There is a consistent relationship between the amount of O2 consumed and the CO2 produced
-The relationship/ratio is determined by?

The fuel being utilized by the cells

16

If the cells are using carbohydrates as fuel the ratio is?

there is a 1:1 ratio
-1 CO2 produced for every O2 consumed

17

If the fuel is fats the ratio is?

7 CO2 : 10 O2 (.7)

18

Usually, however, there is a mix fuels-ratio?

.8 (8 CO2 : 10 O2)

19

The Respiratory Quotient (RQ)
-What is it?
-***How is it calculated?***

-The ratio between CO2 produced and the O2 consumed
RQ= (vol. CO2 produced)/(vol. O2 consumed)

20

So, how much CO2 can dissolve in the plasma?
-Compared to that of oxygen?

CO2 has much greater solubility in water (therefore plasma) than O2
-The solubility of CO2 is 6 mlCO2/ dL blood/ 100 mmHg

21

Since the PCO2 of the venous blood is 45 mmHg, there is about 2.7 ml CO2 dissolved in each dL of blood
Once again we would need an impossible cardiac output to deal with this volume of CO2 produced every minute
-So, how do we deal with it?

CO2 can combine with plasma proteins or Hb to form carbamino compounds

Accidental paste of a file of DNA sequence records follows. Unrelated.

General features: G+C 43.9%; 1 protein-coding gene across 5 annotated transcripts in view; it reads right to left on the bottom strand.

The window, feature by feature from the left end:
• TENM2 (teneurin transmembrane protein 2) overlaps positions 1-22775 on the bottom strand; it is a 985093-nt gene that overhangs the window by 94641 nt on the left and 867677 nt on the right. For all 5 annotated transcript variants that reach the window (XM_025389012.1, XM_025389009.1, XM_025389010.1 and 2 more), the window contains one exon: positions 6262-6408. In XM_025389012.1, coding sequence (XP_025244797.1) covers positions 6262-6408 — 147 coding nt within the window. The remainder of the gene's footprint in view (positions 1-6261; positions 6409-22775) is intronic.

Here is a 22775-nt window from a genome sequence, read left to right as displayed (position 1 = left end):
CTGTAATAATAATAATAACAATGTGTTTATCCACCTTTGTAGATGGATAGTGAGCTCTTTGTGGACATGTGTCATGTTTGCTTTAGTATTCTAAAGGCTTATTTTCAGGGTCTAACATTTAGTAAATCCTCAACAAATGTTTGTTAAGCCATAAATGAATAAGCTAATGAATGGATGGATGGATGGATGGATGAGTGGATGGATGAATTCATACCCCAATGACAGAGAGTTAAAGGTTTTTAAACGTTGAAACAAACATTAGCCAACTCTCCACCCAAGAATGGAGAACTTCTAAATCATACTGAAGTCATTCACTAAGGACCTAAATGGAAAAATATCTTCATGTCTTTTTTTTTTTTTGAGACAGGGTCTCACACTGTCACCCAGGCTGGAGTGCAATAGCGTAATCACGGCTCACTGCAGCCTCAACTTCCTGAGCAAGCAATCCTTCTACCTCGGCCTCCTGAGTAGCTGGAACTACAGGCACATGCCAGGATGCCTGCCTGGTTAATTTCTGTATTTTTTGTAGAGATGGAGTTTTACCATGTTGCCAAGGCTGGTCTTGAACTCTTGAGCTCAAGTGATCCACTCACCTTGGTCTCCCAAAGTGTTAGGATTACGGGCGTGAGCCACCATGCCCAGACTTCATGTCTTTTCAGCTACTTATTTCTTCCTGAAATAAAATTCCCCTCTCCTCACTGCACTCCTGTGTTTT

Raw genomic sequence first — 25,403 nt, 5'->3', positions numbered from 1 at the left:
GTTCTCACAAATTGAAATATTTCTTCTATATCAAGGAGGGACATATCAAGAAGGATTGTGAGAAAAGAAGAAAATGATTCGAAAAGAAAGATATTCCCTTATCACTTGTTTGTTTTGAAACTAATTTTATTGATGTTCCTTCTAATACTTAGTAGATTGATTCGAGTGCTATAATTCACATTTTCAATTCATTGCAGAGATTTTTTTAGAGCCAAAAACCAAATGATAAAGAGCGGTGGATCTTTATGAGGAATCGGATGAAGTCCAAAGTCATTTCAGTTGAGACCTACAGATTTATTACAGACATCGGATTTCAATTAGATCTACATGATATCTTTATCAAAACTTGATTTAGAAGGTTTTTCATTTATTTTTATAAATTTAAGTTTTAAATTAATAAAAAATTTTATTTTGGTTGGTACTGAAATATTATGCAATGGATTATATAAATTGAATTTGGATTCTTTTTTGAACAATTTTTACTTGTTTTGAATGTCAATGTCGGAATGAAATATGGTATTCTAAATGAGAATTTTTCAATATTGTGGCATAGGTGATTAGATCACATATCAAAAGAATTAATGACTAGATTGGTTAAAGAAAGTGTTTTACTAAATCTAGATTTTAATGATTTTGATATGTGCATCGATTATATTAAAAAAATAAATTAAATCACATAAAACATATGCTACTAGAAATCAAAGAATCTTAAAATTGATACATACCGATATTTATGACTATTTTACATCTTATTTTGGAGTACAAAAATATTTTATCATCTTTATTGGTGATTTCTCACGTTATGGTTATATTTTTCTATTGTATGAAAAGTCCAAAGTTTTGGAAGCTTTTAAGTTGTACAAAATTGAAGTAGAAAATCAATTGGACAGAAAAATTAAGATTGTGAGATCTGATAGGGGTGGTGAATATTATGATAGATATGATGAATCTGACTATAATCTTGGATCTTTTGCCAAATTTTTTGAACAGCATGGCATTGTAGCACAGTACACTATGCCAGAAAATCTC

22

What ACTUALLY happens when CO2 binds to Hb?
-Haldane shift?
-How much of CO2 is carried this way?

-CO2 actually binds to the amine groups of the chains (not the heme)
-Haldane shift-the presence of O2 on the heme reduces the affinity of the Hb chain for the CO2
-About 7% of the total CO2 is carried this way

23

What is the main way CO2 is carried through the body?

Most of the CO2 in the blood is carried as bicarbonate (HCO3)
-86% of the total (44 ml of CO2)

24

Explain this whole reaction

-H2O diffuses across RBC membrane and coupled with CO2-->H2CO3
-H2CO3-->(H+) + (HCO3)
-HCO3 leaves cell and Cl- comes in the cell

25

What enzyme couples CO2 and H2O?

Carbonic anhydrase

26

HCO3 leaves cell and Cl- comes in the cell
-What is this called?

Chloride shift
-This process is occurring in the venous blood so venous blood has a lower plasma chloride (it's inside the cells)

27

What happens to HCO3 after it leaves the RBC?